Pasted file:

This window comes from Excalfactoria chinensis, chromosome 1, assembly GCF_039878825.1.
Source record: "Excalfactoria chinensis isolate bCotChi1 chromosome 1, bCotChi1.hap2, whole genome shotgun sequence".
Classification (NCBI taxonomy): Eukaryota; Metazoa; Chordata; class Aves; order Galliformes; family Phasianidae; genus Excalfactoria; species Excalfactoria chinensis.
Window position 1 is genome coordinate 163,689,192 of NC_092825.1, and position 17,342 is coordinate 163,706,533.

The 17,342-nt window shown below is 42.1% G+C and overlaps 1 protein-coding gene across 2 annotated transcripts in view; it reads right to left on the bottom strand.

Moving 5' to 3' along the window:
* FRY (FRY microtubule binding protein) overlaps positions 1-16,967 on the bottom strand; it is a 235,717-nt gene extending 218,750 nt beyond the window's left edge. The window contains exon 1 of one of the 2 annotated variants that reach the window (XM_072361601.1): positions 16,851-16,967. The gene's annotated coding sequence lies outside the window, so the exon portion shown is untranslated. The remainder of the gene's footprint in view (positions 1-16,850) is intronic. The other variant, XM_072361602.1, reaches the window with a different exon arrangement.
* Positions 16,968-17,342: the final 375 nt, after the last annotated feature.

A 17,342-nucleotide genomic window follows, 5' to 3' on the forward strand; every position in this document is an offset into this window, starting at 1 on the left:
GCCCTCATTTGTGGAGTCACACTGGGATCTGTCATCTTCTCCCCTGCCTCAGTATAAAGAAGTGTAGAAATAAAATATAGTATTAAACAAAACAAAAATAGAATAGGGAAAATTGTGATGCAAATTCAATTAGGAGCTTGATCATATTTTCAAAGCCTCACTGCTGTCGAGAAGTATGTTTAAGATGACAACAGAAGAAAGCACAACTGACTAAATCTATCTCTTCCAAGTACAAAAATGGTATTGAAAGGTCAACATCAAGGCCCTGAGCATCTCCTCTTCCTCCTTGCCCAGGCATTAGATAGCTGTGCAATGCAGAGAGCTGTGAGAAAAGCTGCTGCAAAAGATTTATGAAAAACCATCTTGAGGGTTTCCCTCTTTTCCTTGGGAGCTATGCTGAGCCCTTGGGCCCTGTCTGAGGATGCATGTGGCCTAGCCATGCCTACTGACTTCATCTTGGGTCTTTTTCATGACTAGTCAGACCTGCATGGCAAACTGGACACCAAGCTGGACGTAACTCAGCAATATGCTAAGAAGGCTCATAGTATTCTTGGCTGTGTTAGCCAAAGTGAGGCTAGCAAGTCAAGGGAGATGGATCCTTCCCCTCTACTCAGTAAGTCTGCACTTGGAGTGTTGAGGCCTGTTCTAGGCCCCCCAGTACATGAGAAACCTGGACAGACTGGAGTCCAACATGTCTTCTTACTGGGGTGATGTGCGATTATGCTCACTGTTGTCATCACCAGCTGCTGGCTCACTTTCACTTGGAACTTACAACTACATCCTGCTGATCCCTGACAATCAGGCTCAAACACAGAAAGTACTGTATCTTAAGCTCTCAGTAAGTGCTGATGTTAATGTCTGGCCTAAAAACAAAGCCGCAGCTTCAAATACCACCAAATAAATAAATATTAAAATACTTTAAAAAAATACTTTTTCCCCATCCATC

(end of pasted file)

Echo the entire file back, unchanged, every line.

This window comes from Excalfactoria chinensis, chromosome 1, assembly GCF_039878825.1.
Source record: "Excalfactoria chinensis isolate bCotChi1 chromosome 1, bCotChi1.hap2, whole genome shotgun sequence".
Classification (NCBI taxonomy): Eukaryota; Metazoa; Chordata; class Aves; order Galliformes; family Phasianidae; genus Excalfactoria; species Excalfactoria chinensis.
Window position 1 is genome coordinate 163,689,192 of NC_092825.1, and position 17,342 is coordinate 163,706,533.

The 17,342-nt window shown below is 42.1% G+C and overlaps 1 protein-coding gene across 2 annotated transcripts in view; it reads right to left on the bottom strand.

Moving 5' to 3' along the window:
* FRY (FRY microtubule binding protein) overlaps positions 1-16,967 on the bottom strand; it is a 235,717-nt gene extending 218,750 nt beyond the window's left edge. The window contains exon 1 of one of the 2 annotated variants that reach the window (XM_072361601.1): positions 16,851-16,967. The gene's annotated coding sequence lies outside the window, so the exon portion shown is untranslated. The remainder of the gene's footprint in view (positions 1-16,850) is intronic. The other variant, XM_072361602.1, reaches the window with a different exon arrangement.
* Positions 16,968-17,342: the final 375 nt, after the last annotated feature.

A 17,342-nucleotide genomic window follows, 5' to 3' on the forward strand; every position in this document is an offset into this window, starting at 1 on the left:
GCCCTCATTTGTGGAGTCACACTGGGATCTGTCATCTTCTCCCCTGCCTCAGTATAAAGAAGTGTAGAAATAAAATATAGTATTAAACAAAACAAAAATAGAATAGGGAAAATTGTGATGCAAATTCAATTAGGAGCTTGATCATATTTTCAAAGCCTCACTGCTGTCGAGAAGTATGTTTAAGATGACAACAGAAGAAAGCACAACTGACTAAATCTATCTCTTCCAAGTACAAAAATGGTATTGAAAGGTCAACATCAAGGCCCTGAGCATCTCCTCTTCCTCCTTGCCCAGGCATTAGATAGCTGTGCAATGCAGAGAGCTGTGAGAAAAGCTGCTGCAAAAGATTTATGAAAAACCATCTTGAGGGTTTCCCTCTTTTCCTTGGGAGCTATGCTGAGCCCTTGGGCCCTGTCTGAGGATGCATGTGGCCTAGCCATGCCTACTGACTTCATCTTGGGTCTTTTTCATGACTAGTCAGACCTGCATGGCAAACTGGACACCAAGCTGGACGTAACTCAGCAATATGCTAAGAAGGCTCATAGTATTCTTGGCTGTGTTAGCCAAAGTGAGGCTAGCAAGTCAAGGGAGATGGATCCTTCCCCTCTACTCAGTAAGTCTGCACTTGGAGTGTTGAGGCCTGTTCTAGGCCCCCCAGTACATGAGAAACCTGGACAGACTGGAGTCCAACATGTCTTCTTACTGGGGTGATGTGCGATTATGCTCACTGTTGTCATCACCAGCTGCTGGCTCACTTTCACTTGGAACTTACAACTACATCCTGCTGATCCCTGACAATCAGGCTCAAACACAGAAAGTACTGTATCTTAAGCTCTCAGTAAGTGCTGATGTTAATGTCTGGCCTAAAAACAAAGCCGCAGCTTCAAATACCACCAAATAAATAAATATTAAAATACTTTAAAAAAATACTTTTTCCCCATCCATC